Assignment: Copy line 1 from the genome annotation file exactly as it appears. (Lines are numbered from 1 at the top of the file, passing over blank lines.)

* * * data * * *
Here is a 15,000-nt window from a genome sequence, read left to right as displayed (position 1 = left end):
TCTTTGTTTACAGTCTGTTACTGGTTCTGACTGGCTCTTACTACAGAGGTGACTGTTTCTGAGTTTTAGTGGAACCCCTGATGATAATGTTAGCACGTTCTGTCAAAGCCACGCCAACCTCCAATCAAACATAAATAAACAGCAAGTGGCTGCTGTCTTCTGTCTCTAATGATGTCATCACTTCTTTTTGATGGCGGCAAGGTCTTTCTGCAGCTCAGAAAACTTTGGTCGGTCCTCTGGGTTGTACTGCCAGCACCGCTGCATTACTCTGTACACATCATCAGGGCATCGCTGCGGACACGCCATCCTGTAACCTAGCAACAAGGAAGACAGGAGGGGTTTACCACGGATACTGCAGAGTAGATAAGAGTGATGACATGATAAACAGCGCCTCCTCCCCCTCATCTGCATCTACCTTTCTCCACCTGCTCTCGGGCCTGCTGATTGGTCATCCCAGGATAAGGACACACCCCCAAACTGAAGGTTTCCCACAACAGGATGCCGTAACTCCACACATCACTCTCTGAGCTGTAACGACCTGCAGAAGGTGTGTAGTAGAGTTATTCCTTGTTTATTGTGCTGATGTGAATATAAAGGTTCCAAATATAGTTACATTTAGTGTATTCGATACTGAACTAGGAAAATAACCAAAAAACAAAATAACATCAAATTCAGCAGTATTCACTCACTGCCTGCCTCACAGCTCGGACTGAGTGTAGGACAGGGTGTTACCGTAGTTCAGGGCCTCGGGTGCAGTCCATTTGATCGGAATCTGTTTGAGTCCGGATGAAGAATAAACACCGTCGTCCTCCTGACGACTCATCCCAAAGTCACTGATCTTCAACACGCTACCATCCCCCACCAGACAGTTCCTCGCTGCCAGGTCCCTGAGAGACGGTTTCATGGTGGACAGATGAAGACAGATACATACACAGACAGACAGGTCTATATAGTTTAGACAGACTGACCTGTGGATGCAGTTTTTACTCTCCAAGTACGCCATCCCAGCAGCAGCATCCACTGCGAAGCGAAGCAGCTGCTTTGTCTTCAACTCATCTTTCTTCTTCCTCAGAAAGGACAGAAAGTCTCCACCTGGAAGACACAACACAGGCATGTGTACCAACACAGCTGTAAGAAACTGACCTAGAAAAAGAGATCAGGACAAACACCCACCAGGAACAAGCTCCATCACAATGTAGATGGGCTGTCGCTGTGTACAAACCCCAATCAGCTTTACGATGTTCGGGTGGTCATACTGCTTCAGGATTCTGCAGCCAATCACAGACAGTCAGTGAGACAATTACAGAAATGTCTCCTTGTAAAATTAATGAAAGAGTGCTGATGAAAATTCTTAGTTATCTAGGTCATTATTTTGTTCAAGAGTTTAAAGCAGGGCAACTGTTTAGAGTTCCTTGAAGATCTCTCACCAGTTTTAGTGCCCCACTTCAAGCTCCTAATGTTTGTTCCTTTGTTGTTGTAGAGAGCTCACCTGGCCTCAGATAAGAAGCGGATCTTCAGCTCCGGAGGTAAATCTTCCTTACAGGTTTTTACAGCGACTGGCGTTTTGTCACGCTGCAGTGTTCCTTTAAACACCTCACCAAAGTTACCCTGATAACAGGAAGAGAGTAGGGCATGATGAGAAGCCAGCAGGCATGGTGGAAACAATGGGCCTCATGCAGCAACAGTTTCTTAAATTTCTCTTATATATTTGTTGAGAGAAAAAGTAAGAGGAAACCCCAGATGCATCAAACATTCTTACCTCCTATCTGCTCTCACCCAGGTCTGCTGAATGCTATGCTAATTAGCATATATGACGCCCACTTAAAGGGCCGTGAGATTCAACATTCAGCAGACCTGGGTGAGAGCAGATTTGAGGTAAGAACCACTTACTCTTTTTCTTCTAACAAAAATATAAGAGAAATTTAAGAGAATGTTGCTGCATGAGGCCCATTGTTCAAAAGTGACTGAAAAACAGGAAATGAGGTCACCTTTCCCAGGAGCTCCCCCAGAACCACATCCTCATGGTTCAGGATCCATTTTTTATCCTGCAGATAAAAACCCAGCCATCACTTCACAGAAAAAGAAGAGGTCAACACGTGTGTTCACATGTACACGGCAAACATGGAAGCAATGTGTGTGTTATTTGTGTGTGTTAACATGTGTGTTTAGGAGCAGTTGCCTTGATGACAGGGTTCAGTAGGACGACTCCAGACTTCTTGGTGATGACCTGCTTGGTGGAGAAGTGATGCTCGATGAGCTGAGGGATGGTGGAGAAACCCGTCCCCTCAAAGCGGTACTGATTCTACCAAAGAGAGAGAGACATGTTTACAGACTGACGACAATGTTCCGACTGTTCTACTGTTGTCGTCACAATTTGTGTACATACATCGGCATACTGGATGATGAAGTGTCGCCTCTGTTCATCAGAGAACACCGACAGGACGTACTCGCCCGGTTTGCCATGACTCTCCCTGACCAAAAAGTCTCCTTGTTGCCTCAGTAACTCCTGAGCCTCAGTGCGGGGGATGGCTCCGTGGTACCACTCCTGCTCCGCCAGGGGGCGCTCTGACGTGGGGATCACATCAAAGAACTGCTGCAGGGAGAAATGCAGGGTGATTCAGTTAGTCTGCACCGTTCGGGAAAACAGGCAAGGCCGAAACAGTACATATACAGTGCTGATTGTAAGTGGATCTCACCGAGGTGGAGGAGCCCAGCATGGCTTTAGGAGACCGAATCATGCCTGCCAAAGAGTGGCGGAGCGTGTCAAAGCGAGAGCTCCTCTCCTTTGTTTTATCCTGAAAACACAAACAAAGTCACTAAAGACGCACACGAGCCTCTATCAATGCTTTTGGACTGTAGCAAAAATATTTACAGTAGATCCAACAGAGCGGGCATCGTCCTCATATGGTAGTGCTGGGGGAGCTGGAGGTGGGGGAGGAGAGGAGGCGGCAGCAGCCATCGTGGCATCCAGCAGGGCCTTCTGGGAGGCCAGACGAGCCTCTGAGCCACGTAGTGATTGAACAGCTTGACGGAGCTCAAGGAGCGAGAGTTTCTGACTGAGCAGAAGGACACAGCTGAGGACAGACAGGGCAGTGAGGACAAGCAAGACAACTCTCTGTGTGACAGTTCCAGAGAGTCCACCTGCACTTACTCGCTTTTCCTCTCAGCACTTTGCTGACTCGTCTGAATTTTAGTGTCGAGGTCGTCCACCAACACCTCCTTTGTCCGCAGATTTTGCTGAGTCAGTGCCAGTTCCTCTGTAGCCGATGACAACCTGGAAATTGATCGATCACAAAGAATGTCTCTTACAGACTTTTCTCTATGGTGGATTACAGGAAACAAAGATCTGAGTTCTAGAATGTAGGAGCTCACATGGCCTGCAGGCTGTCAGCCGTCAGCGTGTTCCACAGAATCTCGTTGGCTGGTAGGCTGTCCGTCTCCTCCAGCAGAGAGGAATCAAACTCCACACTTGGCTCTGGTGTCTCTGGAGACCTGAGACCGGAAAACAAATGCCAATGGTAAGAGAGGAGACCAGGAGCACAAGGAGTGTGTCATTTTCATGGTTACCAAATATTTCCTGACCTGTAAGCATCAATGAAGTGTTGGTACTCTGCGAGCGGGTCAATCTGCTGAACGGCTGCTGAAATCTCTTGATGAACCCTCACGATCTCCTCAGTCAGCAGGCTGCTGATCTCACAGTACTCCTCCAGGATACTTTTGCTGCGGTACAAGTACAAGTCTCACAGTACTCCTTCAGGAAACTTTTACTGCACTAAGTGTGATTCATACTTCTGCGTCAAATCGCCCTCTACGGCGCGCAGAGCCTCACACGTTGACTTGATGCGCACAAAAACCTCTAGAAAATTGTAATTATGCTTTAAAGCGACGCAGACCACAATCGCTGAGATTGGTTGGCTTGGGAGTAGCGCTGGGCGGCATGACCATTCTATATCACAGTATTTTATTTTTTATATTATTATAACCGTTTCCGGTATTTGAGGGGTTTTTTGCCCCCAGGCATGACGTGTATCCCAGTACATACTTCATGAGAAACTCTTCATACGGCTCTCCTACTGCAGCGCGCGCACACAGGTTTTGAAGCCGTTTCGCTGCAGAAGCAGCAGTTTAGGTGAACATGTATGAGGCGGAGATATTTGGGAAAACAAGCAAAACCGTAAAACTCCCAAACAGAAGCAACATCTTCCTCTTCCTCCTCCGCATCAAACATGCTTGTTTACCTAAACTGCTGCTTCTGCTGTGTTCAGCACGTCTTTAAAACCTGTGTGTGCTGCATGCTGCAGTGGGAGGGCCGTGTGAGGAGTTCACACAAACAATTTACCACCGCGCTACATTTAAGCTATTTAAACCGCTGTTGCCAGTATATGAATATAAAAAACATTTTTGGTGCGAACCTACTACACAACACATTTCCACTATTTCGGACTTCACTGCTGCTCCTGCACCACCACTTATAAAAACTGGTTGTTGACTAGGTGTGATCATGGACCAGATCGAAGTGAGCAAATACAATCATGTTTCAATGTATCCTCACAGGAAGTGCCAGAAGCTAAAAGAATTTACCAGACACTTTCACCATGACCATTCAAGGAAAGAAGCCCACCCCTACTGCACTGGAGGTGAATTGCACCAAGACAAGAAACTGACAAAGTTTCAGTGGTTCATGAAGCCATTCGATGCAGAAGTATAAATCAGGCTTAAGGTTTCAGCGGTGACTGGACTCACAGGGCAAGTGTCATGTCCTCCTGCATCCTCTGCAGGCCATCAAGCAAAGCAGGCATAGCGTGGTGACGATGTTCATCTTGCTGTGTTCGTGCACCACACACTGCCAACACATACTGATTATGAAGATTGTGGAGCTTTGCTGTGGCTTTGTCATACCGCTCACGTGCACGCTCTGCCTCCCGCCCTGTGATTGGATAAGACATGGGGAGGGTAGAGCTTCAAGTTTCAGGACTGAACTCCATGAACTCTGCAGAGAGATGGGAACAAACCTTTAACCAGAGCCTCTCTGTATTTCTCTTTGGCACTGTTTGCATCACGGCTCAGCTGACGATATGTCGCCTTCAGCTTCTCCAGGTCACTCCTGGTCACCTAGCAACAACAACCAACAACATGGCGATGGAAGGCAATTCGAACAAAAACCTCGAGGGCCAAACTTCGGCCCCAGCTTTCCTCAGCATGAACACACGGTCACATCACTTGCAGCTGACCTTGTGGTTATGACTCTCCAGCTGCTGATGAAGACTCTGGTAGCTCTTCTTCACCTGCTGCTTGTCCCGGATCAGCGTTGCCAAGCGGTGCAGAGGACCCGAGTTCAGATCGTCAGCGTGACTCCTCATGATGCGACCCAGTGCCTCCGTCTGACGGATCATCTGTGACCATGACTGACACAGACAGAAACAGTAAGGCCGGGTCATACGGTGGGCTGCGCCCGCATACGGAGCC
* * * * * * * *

Here is a 15,000-nt window from a genome sequence, read left to right as displayed (position 1 = left end):